Interview with Sam J. Ockham

What is your e-reading device of choice?
I love my iPad with a passion unbecoming. Being a computer geek, I have always used PCs in the past, so it was a big step choosing a tablet, but I am glad to plug Apple because the iPad is a stunning piece of technology. I read everything electronically now, and have never looked back.
What book marketing techniques have been most effective for you?
I am only just starting out in the epublishing game, so I will let you know when i know!
Describe your desk
Ha HA! Currently my desk contains the laptop, printer, speakers, packet of mints, a stack of corned beef and pickle sandwiches (yum!), my glasses (at least I hope so ... hang on ... oh where are they?), half a packet of cigarettes and several lighters. I think I keep the greater Wellington region in lighters, everyone always pinches them. It's WRONG, I tell you, pinching a man's lighter. sigh.
When did you first start writing?
When I could hold a pen. I have been writing creative and non-fiction all my life. It is both a curse and a blessing, as I think most writers would agree.
What's the story behind your latest book?
I experienced a unique set of events from a unique perspective, I think (and hope), and wanted to make a record of them. The book is not straight non-fiction, I need to be clear on that. All names have been changed to protect the guilty, some stuff that goes on has been exaggerated or glommed together in the interests of pacing (yes, it's a word). I like the term 'gonzo,' coined by the great Hunter S. Thompson, which defines fiction with a solid historical base. And I really wanted to make it funny.
What motivated you to become an indie author?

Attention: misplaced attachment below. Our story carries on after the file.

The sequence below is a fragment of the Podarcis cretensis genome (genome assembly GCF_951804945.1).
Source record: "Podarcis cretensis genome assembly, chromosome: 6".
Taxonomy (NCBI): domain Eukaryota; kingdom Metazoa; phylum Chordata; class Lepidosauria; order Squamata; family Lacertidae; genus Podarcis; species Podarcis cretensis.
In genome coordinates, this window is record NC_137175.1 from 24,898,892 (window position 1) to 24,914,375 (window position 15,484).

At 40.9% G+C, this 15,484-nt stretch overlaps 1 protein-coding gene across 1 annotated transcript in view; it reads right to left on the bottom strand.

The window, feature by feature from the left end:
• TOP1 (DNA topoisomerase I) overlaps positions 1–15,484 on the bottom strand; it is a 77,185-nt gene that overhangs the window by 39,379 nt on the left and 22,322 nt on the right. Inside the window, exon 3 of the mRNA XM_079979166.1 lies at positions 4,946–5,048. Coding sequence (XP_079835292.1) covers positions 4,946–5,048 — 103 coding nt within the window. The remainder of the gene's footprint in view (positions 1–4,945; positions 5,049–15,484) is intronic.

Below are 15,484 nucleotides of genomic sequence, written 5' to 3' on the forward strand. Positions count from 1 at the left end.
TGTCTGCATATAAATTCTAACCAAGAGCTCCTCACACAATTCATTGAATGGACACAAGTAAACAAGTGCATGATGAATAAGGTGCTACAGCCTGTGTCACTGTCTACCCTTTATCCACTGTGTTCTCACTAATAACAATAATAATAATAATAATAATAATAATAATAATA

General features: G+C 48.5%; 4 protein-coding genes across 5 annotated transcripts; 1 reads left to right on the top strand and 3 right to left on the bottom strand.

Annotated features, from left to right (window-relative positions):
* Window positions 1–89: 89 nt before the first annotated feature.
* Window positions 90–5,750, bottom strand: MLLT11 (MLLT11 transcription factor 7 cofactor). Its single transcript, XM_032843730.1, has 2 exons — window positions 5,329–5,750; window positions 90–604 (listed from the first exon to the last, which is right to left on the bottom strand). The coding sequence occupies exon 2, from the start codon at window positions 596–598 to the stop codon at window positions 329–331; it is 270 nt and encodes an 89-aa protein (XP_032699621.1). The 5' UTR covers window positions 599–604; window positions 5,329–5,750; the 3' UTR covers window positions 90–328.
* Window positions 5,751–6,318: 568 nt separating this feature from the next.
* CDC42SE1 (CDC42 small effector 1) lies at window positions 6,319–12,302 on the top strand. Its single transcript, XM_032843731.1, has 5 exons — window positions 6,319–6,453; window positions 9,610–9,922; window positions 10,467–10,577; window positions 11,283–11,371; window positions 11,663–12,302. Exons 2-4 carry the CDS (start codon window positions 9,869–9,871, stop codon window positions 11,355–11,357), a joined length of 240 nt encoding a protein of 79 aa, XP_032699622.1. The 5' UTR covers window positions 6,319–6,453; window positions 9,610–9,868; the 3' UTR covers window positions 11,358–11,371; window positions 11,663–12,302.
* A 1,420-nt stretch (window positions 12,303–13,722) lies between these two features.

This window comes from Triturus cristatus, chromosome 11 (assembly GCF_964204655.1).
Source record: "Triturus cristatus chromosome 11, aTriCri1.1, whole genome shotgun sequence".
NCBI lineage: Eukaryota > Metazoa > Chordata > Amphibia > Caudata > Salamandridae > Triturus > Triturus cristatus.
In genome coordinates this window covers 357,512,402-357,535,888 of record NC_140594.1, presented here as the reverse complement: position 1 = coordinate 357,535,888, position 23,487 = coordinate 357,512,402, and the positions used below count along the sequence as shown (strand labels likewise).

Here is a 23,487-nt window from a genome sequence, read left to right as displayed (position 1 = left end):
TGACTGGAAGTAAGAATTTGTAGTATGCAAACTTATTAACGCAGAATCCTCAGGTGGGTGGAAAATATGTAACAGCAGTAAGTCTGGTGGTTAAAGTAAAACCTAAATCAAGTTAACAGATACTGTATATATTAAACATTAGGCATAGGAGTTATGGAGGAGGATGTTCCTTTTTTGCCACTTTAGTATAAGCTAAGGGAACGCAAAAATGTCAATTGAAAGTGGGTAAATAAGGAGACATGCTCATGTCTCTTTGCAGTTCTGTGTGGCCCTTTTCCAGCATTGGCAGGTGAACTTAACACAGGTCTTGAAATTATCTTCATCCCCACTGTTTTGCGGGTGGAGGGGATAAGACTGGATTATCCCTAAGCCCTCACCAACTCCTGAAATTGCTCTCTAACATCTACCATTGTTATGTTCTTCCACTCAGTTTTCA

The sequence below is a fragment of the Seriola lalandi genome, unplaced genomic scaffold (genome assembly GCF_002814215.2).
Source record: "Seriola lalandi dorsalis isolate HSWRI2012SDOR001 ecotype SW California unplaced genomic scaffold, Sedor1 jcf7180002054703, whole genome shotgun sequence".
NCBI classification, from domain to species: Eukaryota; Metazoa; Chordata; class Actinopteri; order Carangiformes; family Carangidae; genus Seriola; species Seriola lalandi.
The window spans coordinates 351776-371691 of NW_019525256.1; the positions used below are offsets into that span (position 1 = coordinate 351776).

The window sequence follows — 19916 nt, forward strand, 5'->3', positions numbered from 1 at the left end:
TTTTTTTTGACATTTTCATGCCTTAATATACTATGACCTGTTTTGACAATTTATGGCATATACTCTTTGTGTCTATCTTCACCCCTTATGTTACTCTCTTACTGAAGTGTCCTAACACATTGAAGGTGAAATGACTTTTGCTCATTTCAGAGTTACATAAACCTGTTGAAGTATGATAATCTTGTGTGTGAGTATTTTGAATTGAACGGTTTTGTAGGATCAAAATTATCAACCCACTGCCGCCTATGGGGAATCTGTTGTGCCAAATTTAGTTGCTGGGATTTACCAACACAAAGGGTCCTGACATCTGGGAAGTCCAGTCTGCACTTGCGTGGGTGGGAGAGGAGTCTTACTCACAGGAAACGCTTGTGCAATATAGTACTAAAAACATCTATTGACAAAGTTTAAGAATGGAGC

That's a very good question. It's easier than trying to sell to a publisher, to be honest. I am no Lee Child or J.K Rowling, I don't write to order. The story is mine and the voice is mine, and I don't have to compromise in this format. I bet if you ask any author on Smashwords they would tell you that deep down ... secretly ... they wish theirs is the one that become '50 Shades of Gray,' the Justin Bieber of the online publishing set. We can all dream little dreams.
How has Smashwords contributed to your success?
They haven't yet, but being a geek I love the interface, know a bit about the XML stripping out the metadata, and ate up the style guide. All hail Mr Coker, I hope the sun forever shines on him for putting together such a groovy product.
What is the greatest joy of writing for you?
That's an easy one. Audience reaction. Writing is hard. The discipline to chug through a long novel - and Fad Company is 100,000 words, which is 400 pages in the paper language, so it is not something you can dash off overnight. I can't stand editing, but I force myself to be very thorough.
What do your fans mean to you?
I'll ask them when they arrive.
Who are your favorite authors?
Here comes the list (drum roll, thank you Jeff): As mentioned, Hunter S. Thompson. also PJ O'Rourke, Bill Bryson (especially his later stuff), Stephen Fry, Henrik Ibsen (I have to put someone worthy in here), John Birmingham, Dan Abnett, Aldous Huxley, Neil Gaiman, Joseph Heller, Michael Moorcock, Paolo Bacigalupi, Umberto Eco, Ben Elton (although he can be patchy), Terry Pratchett, Kim Newman, Jasper Fforde, ... and the ones that only require one name: Tolkien, Dickens, Lovecraft, Poe, Dunsany, Sartre, Derrida.
What inspires you to get out of bed each day?
Published 2014-05-22.
Smashwords Interviews are created by the profiled author, publisher or reader.